Notably, the higher burdened disclosure obligations of Rule 10-01(b)(1) explicitly reference the separate disclosure of such summarized financial data for subsidiaries and exempts disclosure altogether if such subsidiaries would not independently be required to file quarterly financial information. Given that the Company is a smaller reporting company, the burden of disclosure is presumably less than the large accelerated filer standard.
To determine whether the 20% threshold applies on an individual or aggregate basis, we also referred to reputable third party guidance. The below table in EY’s Financial reporting developments, A comprehensive guide, Equity method investments and joint ventures May 2021.


For domestic registrants, additional considerations with respect to presentation and disclosure requirements for equity method investments are summarized below.

Financial statement period

Financial statement type

SEC rule

Type of test
Applied individually or in the aggregate

Threshold for   significance

section reference
AcquisitionsFinancial statementsS-X Rule 3-05
20%Section 8.5.1
Pro forma financial information
S-X Article 11
20%Section 8.5.1
AnnualFinancial statementsS-X Rule 3-09
20%Section 8.5.2
Summarized financial statement information
S-X Rule 4-08(g)
10%Section 8.5.3
Summarized income statement information
S-X Rule 10-01(b)(1)
The SEC rules listed in the table above and in more detail in the sections below do not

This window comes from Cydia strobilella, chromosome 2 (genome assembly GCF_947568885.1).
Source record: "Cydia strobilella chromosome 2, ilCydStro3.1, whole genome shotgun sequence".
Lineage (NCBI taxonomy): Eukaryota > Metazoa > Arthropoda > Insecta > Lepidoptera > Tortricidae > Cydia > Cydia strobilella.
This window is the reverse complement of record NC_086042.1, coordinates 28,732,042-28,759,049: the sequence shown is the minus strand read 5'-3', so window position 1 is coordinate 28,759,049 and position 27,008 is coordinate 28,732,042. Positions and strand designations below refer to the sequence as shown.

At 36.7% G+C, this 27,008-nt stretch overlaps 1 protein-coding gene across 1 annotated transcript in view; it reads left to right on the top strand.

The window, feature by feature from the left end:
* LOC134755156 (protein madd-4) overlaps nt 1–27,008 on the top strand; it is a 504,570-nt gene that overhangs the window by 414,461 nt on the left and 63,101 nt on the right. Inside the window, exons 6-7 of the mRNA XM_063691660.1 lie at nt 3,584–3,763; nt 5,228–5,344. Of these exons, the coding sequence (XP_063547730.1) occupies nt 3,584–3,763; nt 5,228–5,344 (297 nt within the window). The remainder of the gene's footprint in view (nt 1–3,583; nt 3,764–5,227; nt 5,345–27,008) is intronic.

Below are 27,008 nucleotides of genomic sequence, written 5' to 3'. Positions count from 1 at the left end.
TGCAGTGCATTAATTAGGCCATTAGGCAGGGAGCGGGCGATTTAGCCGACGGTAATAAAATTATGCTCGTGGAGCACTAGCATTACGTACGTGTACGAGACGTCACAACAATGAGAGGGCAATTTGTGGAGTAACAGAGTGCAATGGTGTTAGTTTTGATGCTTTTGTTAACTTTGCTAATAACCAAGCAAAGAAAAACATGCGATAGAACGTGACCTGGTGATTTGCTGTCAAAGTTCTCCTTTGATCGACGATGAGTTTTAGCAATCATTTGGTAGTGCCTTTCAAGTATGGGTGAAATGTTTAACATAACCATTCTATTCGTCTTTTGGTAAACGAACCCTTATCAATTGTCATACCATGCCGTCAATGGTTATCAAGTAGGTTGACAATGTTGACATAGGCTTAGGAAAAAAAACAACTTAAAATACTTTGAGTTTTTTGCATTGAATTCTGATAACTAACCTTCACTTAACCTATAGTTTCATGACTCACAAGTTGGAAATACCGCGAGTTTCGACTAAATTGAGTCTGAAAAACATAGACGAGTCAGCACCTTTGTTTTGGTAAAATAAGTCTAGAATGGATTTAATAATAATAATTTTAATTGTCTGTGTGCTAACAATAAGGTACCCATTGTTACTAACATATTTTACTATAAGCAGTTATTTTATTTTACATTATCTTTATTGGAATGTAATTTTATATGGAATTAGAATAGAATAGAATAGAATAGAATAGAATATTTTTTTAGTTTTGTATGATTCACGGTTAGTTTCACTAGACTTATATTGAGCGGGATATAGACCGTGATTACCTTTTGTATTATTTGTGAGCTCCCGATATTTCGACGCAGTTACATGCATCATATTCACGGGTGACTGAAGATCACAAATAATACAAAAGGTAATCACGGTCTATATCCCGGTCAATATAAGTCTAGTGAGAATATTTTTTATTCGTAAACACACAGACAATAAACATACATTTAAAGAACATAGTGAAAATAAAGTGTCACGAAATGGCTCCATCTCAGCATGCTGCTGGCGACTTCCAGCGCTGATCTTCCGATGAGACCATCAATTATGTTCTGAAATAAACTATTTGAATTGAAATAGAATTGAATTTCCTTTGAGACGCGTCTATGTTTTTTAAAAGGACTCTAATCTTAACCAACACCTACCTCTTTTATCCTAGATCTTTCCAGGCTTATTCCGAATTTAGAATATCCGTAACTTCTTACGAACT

We also referred to section of EY’s 2021 SEC Annual Reports – Form 10-K guide to understand the requirements for smaller reporting companies (SRCs).
SRCs are not required to provide separate financial statements of significant equity method investees. However, under Rule 8-03(b)(3), they are required to provide summarized financial data, including sales, gross profit, net income from continuing operations and net income for significant equity investees that individually [emphasis added] represent 20% or more of their consolidated assets, equity or income from continuing operations attributable to the registrant in both annual and interim financial statements. While this requirement is similar to the interim reporting requirement for larger companies, the threshold for SRCs is higher (20%) than the threshold for summarized information in annual financial statements for larger companies (10%), and SRCs aren’t required to provide any balance sheet data.
In both the table and the additional interpretation of the guidance for SRCs, the interim requirement indicates the 20% threshold should be applied on an individual basis. None of our equity method investments individually exceeded 20% of our consolidated assets, equity or income from continuing operations as of September 30, 2021. In the absence of specific guidance in ASC 323-10-50-3c on the definition of material, we relied on the above referenced interpretive guidance to arrive at our conclusion.
The Company will disclose summarized financial information, including current assets, noncurrent assets, current liabilities, noncurrent liabilities, sales, gross profit, net income (loss) from continuing operations, net income, and net income attributable to the investee for each of the equity investees in our annual report on Form 10-K.